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Sometimes there are conspiracy theories. Sometimes there’s just a conspiracy

Image via Screengrab.

It wasn’t until the impeachment inquiry into Donald Trump was finishing up in the House Intelligence Committee and the committee’s report was on its way to the House Judiciary Committee that the public learned that one of the Intelligence Committee members questioning the witnesses could have himself been a witness. Republican Rep. Devin Nunes, as it turned out, was sitting on the wrong side of the table, asking questions in support of conspiracy theories of what happened in Ukraine, while he himself was deeply involved in trying to help Rudy Giuliani use Ukraine to ratf#ck the election.

When Nunes’ phone number popped up in the report from the committee, Republicans went wild with accusations. They included Doug Collins, claiming that Intelligence Committee Chair Adam Schiff had subpoenaed Nunes’ phone records. He hadn’t. That Democratic attorneys had checked numbers from Giuliani against a list of House Republicans. Never happened. And the very, very Nunes claim that Schiff had “spied” on his House colleagues. Which … no.

What happened in the case of Nunes’ phone was simple. House investigators on the Intelligence Committee staff subpoenaed phone records for Rudy Giuliani and for his indicted Ukraine associates, Lev Parnas and Igor Fruman. The numbers that were returned by those subpoenas were run through a reverse lookup to see who Trump’s conspiracy coordinators had been speaking with. And boom—up popped Nunes. It didn’t take any sort of surveillance or sophisticated effort to uncover the cow-suer because Republicans seem to have taken a cue from Trump when it comes to always using their personal phones for their illicit business.

But when it comes to connections to Lev Parnas, Nunes certainly isn’t alone. The subpoenas covered Parnas’ phone calls only during a brief period, so it’s not clear if anyone else who called him at another time turned up on his speed-dial list. However, Parnas has another list, one that’s already been discussed in court. As The Wall Street Journal reported back in October, donations from Parnas and Fruman went to 14 Republican candidates and groups. They included money from foreign sources that had been run through a shell company to disguise its origins from the FEC. In return for these investments, the pair of “South Florida businessmen” got access to top levels of the Trump White House and Republican functions.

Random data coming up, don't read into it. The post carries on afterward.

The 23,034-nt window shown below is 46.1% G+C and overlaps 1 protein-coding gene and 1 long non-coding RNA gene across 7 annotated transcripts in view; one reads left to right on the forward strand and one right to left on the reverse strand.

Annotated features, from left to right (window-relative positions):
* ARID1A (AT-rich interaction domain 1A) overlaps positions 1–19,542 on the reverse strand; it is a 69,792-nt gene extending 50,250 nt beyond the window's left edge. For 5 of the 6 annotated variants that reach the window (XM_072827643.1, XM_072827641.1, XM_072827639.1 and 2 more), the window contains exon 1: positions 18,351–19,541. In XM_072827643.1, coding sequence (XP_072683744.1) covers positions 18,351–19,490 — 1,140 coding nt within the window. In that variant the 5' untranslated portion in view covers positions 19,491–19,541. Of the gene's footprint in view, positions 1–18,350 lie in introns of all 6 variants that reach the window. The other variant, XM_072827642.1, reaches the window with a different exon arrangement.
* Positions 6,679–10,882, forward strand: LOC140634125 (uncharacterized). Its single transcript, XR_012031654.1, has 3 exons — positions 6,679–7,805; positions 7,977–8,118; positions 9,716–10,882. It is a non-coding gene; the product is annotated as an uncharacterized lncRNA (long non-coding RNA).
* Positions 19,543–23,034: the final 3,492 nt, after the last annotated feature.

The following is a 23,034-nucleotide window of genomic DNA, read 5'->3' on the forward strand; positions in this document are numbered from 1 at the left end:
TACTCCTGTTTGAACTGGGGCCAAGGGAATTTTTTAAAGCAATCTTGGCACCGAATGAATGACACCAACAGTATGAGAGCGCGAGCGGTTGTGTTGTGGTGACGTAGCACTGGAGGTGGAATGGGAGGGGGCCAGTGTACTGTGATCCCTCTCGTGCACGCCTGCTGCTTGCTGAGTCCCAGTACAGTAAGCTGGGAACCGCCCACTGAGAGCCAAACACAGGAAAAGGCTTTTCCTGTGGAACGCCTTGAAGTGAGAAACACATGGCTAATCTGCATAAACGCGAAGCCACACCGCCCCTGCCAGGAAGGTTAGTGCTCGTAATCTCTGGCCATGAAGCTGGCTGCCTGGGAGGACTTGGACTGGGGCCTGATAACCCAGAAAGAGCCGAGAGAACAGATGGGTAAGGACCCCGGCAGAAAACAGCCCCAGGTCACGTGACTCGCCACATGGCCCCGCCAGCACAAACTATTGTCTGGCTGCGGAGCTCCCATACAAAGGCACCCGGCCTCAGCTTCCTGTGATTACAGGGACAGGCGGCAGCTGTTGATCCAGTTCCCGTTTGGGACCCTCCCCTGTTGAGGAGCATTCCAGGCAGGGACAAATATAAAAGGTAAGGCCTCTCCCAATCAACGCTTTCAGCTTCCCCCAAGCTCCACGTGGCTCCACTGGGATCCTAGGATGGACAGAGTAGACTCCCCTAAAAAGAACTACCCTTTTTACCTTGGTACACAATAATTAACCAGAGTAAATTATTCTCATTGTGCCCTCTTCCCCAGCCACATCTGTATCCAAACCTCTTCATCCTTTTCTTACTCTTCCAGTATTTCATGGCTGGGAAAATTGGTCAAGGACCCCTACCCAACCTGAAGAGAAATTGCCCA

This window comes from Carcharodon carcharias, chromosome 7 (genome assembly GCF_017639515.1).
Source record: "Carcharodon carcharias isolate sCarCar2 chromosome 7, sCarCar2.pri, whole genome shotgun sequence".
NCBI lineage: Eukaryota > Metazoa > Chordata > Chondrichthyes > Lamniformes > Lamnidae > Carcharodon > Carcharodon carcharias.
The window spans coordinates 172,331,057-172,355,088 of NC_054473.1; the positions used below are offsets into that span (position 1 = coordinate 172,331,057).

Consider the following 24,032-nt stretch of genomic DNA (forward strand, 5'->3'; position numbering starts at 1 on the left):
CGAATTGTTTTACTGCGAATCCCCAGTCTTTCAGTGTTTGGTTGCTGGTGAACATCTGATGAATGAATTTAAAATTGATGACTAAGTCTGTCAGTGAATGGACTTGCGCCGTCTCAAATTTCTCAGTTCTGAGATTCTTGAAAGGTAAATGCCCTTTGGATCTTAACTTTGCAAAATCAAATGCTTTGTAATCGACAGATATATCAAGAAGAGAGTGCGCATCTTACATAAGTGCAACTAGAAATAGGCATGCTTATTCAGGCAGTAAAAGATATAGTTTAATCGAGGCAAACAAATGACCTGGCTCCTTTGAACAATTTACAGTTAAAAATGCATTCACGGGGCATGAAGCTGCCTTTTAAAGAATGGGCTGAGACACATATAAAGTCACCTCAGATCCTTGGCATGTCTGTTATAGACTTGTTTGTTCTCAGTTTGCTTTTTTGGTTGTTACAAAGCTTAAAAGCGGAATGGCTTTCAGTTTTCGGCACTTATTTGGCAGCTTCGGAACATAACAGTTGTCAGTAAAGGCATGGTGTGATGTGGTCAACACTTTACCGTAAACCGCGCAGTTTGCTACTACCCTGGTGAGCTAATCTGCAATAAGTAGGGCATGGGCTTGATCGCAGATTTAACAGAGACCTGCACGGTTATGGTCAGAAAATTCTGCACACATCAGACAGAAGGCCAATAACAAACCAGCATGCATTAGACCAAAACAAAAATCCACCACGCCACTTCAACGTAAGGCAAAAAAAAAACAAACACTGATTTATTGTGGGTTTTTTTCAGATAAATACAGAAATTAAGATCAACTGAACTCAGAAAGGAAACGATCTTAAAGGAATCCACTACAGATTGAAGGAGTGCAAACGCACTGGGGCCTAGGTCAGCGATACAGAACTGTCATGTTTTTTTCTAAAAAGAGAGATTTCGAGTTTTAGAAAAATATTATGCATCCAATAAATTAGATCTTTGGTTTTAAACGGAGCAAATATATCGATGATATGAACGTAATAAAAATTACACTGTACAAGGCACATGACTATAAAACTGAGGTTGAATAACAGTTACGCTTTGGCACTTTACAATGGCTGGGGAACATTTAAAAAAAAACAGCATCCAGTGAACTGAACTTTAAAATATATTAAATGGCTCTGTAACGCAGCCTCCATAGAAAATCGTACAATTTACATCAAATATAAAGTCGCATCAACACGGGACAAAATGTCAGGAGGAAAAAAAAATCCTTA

Included in that list was a check cut to House Minority Leader Kevin McCarthy, and he wasn’t alone.

The biggest check that was cut from the company created to act as a front for illegal foreign funds went, unsurprisingly, straight into a PAC for Trump’s reelection. But it was far from all the money that made it’s way into the U.S. Even considering this single source, the distribution of money and influence across Republican ranks is daunting.

In Florida, where Andrew Gillum lost the race for governor by fewer than 33,000 votes out of over 8 million cast, Parnas and Fruman laundered one of their largest checks to now-Republican Gov. Ron DeSantis. But not to worry. Now that it has become public, DeSantis says he will return the money. There is that little thing about the election that he won by 0.04% last year, but … no harm, no foul.

But McCarthy and other House Republicans didn’t just get the maxed-out personal checks Parnas and Fruman directed their way. Money also came to them through Republican joint fundraising organizations such as Protect the House, which shared those funds around to multiple races while, as the Journal puts it, avoiding detection of the fact that Giuliani’s business pals were “blowing past contribution limits.”

Rudy Giuliani’s long campaign of soliciting favors for Trump in Ukraine wasn’t only about manufacturing propaganda. It has also paid off in contributions that have been funneled to Republicans at all levels in the House and Senate. Why were Parnas and Fruman breakfasting with Trump Jr. and getting their pictures taken at the White House? Because they had connections that could support Trump both with false testimony provided by corrupt officials and with dollars provided by oligarchs—oligarchs who can already see that, when it comes to this Republican Party, anyone can play, so long as they bring the cash.

As Republicans stand up this week to debate the articles of impeachment brought against Donald Trump in the House, and as the process moves forward into the Senate, it’s worth remembering that this isn’t just Trump. It’s not just Nunes. It’s not just McCarthy. Dozens of Republican candidates now in both state and federal office were boosted in their campaigns by illegal foreign contributions directed to their accounts by the actions of Giuliani and others like him. Many of those who will rise to speak have a direct connection to the Ukraine scandal—and a feeling of gratitude. If they’ve learned anything over the last year, it’s that, if those issues ever do surface, it won’t be until after the election.

Sometimes there are conspiracy theories. Sometimes there’s just a conspiracy.

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